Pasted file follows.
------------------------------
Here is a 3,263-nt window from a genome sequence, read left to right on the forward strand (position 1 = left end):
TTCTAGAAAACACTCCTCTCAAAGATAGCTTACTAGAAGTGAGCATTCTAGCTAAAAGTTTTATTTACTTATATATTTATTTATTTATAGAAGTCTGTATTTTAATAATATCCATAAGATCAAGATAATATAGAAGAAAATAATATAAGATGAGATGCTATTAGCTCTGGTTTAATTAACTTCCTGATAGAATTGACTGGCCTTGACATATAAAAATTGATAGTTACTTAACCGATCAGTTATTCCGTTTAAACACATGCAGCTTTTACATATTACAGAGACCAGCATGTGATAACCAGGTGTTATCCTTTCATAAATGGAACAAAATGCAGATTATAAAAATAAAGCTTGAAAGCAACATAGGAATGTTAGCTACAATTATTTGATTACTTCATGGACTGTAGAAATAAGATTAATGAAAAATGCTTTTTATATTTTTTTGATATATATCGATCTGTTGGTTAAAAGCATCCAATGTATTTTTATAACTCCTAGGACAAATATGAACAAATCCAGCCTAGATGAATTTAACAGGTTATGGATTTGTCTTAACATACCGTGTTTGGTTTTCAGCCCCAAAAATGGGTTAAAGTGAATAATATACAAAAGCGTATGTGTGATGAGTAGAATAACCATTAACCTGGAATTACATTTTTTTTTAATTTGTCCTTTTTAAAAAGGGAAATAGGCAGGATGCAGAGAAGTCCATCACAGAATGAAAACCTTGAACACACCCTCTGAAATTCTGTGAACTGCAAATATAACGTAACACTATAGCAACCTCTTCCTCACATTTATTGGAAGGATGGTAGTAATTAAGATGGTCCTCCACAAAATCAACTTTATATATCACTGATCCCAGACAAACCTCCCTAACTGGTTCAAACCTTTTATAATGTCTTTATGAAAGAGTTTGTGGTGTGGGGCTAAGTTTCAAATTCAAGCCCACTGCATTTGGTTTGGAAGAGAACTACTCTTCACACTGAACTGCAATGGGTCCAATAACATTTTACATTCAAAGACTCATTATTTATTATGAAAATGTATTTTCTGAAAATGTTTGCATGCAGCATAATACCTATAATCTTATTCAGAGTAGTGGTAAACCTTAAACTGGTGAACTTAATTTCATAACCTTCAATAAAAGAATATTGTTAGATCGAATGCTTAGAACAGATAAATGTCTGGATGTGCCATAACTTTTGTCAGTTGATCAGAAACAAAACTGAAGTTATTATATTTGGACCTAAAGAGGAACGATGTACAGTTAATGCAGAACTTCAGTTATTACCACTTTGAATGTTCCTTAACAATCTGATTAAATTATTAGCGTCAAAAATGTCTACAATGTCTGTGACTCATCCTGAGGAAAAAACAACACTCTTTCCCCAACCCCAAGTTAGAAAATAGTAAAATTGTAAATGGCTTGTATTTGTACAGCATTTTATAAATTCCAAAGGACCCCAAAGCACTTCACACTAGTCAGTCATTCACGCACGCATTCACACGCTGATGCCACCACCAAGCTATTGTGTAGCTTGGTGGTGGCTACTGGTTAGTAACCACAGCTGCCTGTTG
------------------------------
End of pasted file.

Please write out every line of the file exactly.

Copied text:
Here is a 3,263-nt window from a genome sequence, read left to right on the forward strand (position 1 = left end):
TTCTAGAAAACACTCCTCTCAAAGATAGCTTACTAGAAGTGAGCATTCTAGCTAAAAGTTTTATTTACTTATATATTTATTTATTTATAGAAGTCTGTATTTTAATAATATCCATAAGATCAAGATAATATAGAAGAAAATAATATAAGATGAGATGCTATTAGCTCTGGTTTAATTAACTTCCTGATAGAATTGACTGGCCTTGACATATAAAAATTGATAGTTACTTAACCGATCAGTTATTCCGTTTAAACACATGCAGCTTTTACATATTACAGAGACCAGCATGTGATAACCAGGTGTTATCCTTTCATAAATGGAACAAAATGCAGATTATAAAAATAAAGCTTGAAAGCAACATAGGAATGTTAGCTACAATTATTTGATTACTTCATGGACTGTAGAAATAAGATTAATGAAAAATGCTTTTTATATTTTTTTGATATATATCGATCTGTTGGTTAAAAGCATCCAATGTATTTTTATAACTCCTAGGACAAATATGAACAAATCCAGCCTAGATGAATTTAACAGGTTATGGATTTGTCTTAACATACCGTGTTTGGTTTTCAGCCCCAAAAATGGGTTAAAGTGAATAATATACAAAAGCGTATGTGTGATGAGTAGAATAACCATTAACCTGGAATTACATTTTTTTTTAATTTGTCCTTTTTAAAAAGGGAAATAGGCAGGATGCAGAGAAGTCCATCACAGAATGAAAACCTTGAACACACCCTCTGAAATTCTGTGAACTGCAAATATAACGTAACACTATAGCAACCTCTTCCTCACATTTATTGGAAGGATGGTAGTAATTAAGATGGTCCTCCACAAAATCAACTTTATATATCACTGATCCCAGACAAACCTCCCTAACTGGTTCAAACCTTTTATAATGTCTTTATGAAAGAGTTTGTGGTGTGGGGCTAAGTTTCAAATTCAAGCCCACTGCATTTGGTTTGGAAGAGAACTACTCTTCACACTGAACTGCAATGGGTCCAATAACATTTTACATTCAAAGACTCATTATTTATTATGAAAATGTATTTTCTGAAAATGTTTGCATGCAGCATAATACCTATAATCTTATTCAGAGTAGTGGTAAACCTTAAACTGGTGAACTTAATTTCATAACCTTCAATAAAAGAATATTGTTAGATCGAATGCTTAGAACAGATAAATGTCTGGATGTGCCATAACTTTTGTCAGTTGATCAGAAACAAAACTGAAGTTATTATATTTGGACCTAAAGAGGAACGATGTACAGTTAATGCAGAACTTCAGTTATTACCACTTTGAATGTTCCTTAACAATCTGATTAAATTATTAGCGTCAAAAATGTCTACAATGTCTGTGACTCATCCTGAGGAAAAAACAACACTCTTTCCCCAACCCCAAGTTAGAAAATAGTAAAATTGTAAATGGCTTGTATTTGTACAGCATTTTATAAATTCCAAAGGACCCCAAAGCACTTCACACTAGTCAGTCATTCACGCACGCATTCACACGCTGATGCCACCACCAAGCTATTGTGTAGCTTGGTGGTGGCTACTGGTTAGTAACCACAGCTGCCTGTTG